Plaza St. Hubert, one of Montreal’s most distinctive and shopper-friendly neighborhoods, was recently named a top place to visit in Montreal by The New York Times. The district is well-known for its culinary offerings, from classics like smoked meat to new trendy eateries. It’s hard to resist the charm of its streets with unique glass awnings constructed in 1984 and the strong community vibe.
The Plaza St. Hubert Business Improvement District represents the 400 businesses that contribute to the vibrancy of the area. Mike Parente, General Director of Plaza St. Hubert BID, has implemented pedestrian counters to make data-driven decision making and planning part of maintaining a top-notch visitor experience.
Counting pedestrians at Plaza St-Hubert has not only allowed for accurate event attendance numbers, but also for a clearer picture of how foot traffic flows through the area. We chatted with Mike Parent to learn more about the insights that count data provided.
Is it more desirable to be walking on the sunny side of the street? A sunny sidewalk is viewed as more likely to bring pedestrian traffic, especially in northern climates. By consequence, the shady side of the street is often assumed to receive less traffic.
“[Counts are] useful when you have people that tell you they want a business in a certain area. They want a specific side of the street.[counting] convinces them there is no difference between one side or the other,” explains Parente.
Counts were measured at both sides of the street at several locations.
What did data show at Plaza St-Hubert? Comparing two counters on different sides of the street at the same location can give insight into shopper behaviour. Data shows that shady sidewalks aren’t a deterrent – there is no significant difference between the east sidewalk and the west sidewalk.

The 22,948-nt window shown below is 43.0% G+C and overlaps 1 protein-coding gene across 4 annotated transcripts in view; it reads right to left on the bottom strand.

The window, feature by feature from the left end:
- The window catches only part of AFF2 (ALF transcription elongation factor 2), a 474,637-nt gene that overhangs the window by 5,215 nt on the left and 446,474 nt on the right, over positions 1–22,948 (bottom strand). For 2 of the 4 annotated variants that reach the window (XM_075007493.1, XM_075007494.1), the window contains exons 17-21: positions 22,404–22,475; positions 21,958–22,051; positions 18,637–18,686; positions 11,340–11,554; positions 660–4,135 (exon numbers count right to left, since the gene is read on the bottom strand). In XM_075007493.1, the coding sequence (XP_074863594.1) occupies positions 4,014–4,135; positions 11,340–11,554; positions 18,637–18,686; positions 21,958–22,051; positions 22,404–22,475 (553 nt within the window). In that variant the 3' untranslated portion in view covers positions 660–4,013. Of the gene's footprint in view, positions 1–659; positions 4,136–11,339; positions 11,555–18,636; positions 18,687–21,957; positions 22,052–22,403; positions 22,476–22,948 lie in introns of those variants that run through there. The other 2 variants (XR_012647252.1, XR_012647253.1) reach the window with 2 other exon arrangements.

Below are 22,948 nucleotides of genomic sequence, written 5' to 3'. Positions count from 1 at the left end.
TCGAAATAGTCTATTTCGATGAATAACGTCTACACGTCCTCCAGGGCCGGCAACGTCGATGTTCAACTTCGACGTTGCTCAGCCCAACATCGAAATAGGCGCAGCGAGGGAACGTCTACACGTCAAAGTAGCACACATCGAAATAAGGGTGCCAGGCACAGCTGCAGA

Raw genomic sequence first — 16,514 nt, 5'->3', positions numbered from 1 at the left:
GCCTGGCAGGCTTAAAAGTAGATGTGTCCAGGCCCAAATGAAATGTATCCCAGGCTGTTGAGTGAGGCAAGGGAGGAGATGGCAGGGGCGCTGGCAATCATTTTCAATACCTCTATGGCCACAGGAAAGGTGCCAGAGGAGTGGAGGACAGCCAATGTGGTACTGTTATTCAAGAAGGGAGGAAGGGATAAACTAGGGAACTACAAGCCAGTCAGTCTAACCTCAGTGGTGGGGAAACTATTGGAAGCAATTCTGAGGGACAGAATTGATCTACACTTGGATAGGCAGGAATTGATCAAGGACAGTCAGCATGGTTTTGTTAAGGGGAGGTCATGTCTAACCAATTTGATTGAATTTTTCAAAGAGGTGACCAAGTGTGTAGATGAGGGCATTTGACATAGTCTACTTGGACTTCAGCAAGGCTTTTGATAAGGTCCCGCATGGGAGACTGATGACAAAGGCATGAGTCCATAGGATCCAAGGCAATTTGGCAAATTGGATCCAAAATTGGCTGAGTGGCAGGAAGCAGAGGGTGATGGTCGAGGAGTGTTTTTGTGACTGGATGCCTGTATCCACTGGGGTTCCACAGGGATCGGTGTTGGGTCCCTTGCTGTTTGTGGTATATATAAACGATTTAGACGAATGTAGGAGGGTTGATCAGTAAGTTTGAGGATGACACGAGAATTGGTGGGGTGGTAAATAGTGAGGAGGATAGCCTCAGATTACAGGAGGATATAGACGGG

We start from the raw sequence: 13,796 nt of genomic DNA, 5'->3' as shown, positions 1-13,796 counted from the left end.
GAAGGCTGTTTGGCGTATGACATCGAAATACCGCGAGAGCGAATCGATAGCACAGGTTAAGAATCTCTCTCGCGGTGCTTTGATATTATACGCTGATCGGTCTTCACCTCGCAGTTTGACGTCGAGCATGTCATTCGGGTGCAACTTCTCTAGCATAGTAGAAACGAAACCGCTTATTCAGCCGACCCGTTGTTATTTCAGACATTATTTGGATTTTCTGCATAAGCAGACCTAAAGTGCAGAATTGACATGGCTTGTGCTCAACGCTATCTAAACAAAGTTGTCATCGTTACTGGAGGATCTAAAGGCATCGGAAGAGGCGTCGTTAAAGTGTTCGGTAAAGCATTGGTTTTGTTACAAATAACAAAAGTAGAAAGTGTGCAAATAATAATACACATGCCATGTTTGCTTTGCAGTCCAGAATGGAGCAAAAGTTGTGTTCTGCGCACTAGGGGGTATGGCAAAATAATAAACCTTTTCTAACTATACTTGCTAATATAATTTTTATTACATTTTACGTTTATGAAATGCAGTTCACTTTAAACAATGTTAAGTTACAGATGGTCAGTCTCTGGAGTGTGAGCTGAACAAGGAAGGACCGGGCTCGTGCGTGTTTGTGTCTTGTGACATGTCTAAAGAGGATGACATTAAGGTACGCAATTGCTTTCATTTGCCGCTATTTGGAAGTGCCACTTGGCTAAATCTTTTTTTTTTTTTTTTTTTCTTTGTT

“We always expected that the east side of the street was the busier side,” notes Parente. Learning about where and when people are visiting on the street is important to understanding how customers move and communicating with stakeholders.
Event attendance can also be communicated effectively and accurately using counts. Plaza St. Hubert’s July event, Atmosph’air Festival on the Plaza, brought in approximately 400,000 revellers for three days of music. Accurate event attendance numbers inform planning and budgets.
With upcoming roadwork planned for Plaza St-Hubert, counts will continue to be an important resource to show impacts on footfall. For Parente, making sure people easily get to the area is of the utmost concern – whether by foot, bike, or vehicle. Counting is part of an overall strategy to focus on making the area accessible and easy to get to. “Make sure you make it about the customer and make it easy for them to get here,” adds Parente.
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